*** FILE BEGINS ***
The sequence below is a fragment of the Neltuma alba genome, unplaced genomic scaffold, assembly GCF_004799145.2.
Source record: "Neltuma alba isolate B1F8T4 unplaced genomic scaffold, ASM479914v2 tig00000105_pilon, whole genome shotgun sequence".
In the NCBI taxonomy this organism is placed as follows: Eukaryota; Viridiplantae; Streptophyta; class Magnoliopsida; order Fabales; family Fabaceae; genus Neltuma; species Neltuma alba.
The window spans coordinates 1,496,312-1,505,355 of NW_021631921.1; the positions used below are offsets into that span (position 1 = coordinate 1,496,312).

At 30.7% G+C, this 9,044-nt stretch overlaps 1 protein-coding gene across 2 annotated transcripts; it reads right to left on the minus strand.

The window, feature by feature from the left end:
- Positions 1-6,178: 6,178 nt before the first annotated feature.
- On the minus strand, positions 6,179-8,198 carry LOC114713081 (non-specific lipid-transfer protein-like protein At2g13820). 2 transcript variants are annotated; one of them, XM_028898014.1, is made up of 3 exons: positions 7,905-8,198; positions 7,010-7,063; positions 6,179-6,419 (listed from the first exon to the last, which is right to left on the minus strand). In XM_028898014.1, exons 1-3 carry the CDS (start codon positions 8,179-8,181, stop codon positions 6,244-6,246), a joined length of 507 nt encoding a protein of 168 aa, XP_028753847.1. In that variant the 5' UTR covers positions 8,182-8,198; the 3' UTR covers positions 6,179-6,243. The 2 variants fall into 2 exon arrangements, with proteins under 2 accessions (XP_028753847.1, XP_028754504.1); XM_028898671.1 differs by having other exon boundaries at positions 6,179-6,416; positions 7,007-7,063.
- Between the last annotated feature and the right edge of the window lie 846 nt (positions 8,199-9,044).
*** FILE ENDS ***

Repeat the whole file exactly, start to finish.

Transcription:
The sequence below is a fragment of the Neltuma alba genome, unplaced genomic scaffold, assembly GCF_004799145.2.
Source record: "Neltuma alba isolate B1F8T4 unplaced genomic scaffold, ASM479914v2 tig00000105_pilon, whole genome shotgun sequence".
In the NCBI taxonomy this organism is placed as follows: Eukaryota; Viridiplantae; Streptophyta; class Magnoliopsida; order Fabales; family Fabaceae; genus Neltuma; species Neltuma alba.
The window spans coordinates 1,496,312-1,505,355 of NW_021631921.1; the positions used below are offsets into that span (position 1 = coordinate 1,496,312).

At 30.7% G+C, this 9,044-nt stretch overlaps 1 protein-coding gene across 2 annotated transcripts; it reads right to left on the minus strand.

The window, feature by feature from the left end:
- Positions 1-6,178: 6,178 nt before the first annotated feature.
- On the minus strand, positions 6,179-8,198 carry LOC114713081 (non-specific lipid-transfer protein-like protein At2g13820). 2 transcript variants are annotated; one of them, XM_028898014.1, is made up of 3 exons: positions 7,905-8,198; positions 7,010-7,063; positions 6,179-6,419 (listed from the first exon to the last, which is right to left on the minus strand). In XM_028898014.1, exons 1-3 carry the CDS (start codon positions 8,179-8,181, stop codon positions 6,244-6,246), a joined length of 507 nt encoding a protein of 168 aa, XP_028753847.1. In that variant the 5' UTR covers positions 8,182-8,198; the 3' UTR covers positions 6,179-6,243. The 2 variants fall into 2 exon arrangements, with proteins under 2 accessions (XP_028753847.1, XP_028754504.1); XM_028898671.1 differs by having other exon boundaries at positions 6,179-6,416; positions 7,007-7,063.
- Between the last annotated feature and the right edge of the window lie 846 nt (positions 8,199-9,044).